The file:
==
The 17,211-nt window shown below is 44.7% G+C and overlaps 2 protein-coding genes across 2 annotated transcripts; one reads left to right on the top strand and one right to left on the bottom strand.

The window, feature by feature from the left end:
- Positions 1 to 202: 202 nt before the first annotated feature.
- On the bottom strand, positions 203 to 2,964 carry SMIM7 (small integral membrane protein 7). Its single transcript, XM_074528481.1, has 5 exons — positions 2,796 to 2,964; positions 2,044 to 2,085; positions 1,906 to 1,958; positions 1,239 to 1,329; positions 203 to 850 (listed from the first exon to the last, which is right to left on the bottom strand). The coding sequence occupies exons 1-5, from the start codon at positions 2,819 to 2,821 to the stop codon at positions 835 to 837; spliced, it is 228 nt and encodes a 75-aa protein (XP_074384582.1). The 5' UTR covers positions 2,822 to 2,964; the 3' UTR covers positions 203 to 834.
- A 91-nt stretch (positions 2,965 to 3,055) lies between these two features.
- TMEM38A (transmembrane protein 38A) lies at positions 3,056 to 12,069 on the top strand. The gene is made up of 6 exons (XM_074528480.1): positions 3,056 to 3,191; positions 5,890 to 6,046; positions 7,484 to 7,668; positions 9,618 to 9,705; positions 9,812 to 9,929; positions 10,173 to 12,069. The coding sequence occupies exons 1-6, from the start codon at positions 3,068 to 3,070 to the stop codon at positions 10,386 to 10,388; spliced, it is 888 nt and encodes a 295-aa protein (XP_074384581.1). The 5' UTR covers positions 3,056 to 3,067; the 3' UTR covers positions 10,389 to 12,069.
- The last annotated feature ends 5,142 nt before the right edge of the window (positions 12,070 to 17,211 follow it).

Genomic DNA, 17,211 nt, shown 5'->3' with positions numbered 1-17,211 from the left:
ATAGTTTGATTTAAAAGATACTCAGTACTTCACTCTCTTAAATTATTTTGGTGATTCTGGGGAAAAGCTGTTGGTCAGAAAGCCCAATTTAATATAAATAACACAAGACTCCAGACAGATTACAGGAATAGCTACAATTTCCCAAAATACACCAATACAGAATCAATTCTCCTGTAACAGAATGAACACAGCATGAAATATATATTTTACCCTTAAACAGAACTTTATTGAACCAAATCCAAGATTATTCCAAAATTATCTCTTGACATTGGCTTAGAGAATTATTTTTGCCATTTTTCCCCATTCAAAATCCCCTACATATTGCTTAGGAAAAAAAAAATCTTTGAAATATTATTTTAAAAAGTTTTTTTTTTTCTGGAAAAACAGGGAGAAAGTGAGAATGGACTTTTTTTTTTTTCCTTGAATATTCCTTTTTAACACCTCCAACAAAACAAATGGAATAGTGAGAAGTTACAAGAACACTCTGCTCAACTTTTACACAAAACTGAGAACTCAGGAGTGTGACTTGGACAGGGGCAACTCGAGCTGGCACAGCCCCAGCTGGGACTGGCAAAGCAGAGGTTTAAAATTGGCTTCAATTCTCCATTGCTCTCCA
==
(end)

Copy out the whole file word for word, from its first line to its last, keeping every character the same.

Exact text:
The 17,211-nt window shown below is 44.7% G+C and overlaps 2 protein-coding genes across 2 annotated transcripts; one reads left to right on the top strand and one right to left on the bottom strand.

The window, feature by feature from the left end:
- Positions 1 to 202: 202 nt before the first annotated feature.
- On the bottom strand, positions 203 to 2,964 carry SMIM7 (small integral membrane protein 7). Its single transcript, XM_074528481.1, has 5 exons — positions 2,796 to 2,964; positions 2,044 to 2,085; positions 1,906 to 1,958; positions 1,239 to 1,329; positions 203 to 850 (listed from the first exon to the last, which is right to left on the bottom strand). The coding sequence occupies exons 1-5, from the start codon at positions 2,819 to 2,821 to the stop codon at positions 835 to 837; spliced, it is 228 nt and encodes a 75-aa protein (XP_074384582.1). The 5' UTR covers positions 2,822 to 2,964; the 3' UTR covers positions 203 to 834.
- A 91-nt stretch (positions 2,965 to 3,055) lies between these two features.
- TMEM38A (transmembrane protein 38A) lies at positions 3,056 to 12,069 on the top strand. The gene is made up of 6 exons (XM_074528480.1): positions 3,056 to 3,191; positions 5,890 to 6,046; positions 7,484 to 7,668; positions 9,618 to 9,705; positions 9,812 to 9,929; positions 10,173 to 12,069. The coding sequence occupies exons 1-6, from the start codon at positions 3,068 to 3,070 to the stop codon at positions 10,386 to 10,388; spliced, it is 888 nt and encodes a 295-aa protein (XP_074384581.1). The 5' UTR covers positions 3,056 to 3,067; the 3' UTR covers positions 10,389 to 12,069.
- The last annotated feature ends 5,142 nt before the right edge of the window (positions 12,070 to 17,211 follow it).

Genomic DNA, 17,211 nt, shown 5'->3' with positions numbered 1-17,211 from the left:
ATAGTTTGATTTAAAAGATACTCAGTACTTCACTCTCTTAAATTATTTTGGTGATTCTGGGGAAAAGCTGTTGGTCAGAAAGCCCAATTTAATATAAATAACACAAGACTCCAGACAGATTACAGGAATAGCTACAATTTCCCAAAATACACCAATACAGAATCAATTCTCCTGTAACAGAATGAACACAGCATGAAATATATATTTTACCCTTAAACAGAACTTTATTGAACCAAATCCAAGATTATTCCAAAATTATCTCTTGACATTGGCTTAGAGAATTATTTTTGCCATTTTTCCCCATTCAAAATCCCCTACATATTGCTTAGGAAAAAAAAAATCTTTGAAATATTATTTTAAAAAGTTTTTTTTTTTCTGGAAAAACAGGGAGAAAGTGAGAATGGACTTTTTTTTTTTTCCTTGAATATTCCTTTTTAACACCTCCAACAAAACAAATGGAATAGTGAGAAGTTACAAGAACACTCTGCTCAACTTTTACACAAAACTGAGAACTCAGGAGTGTGACTTGGACAGGGGCAACTCGAGCTGGCACAGCCCCAGCTGGGACTGGCAAAGCAGAGGTTTAAAATTGGCTTCAATTCTCCATTGCTCTCCA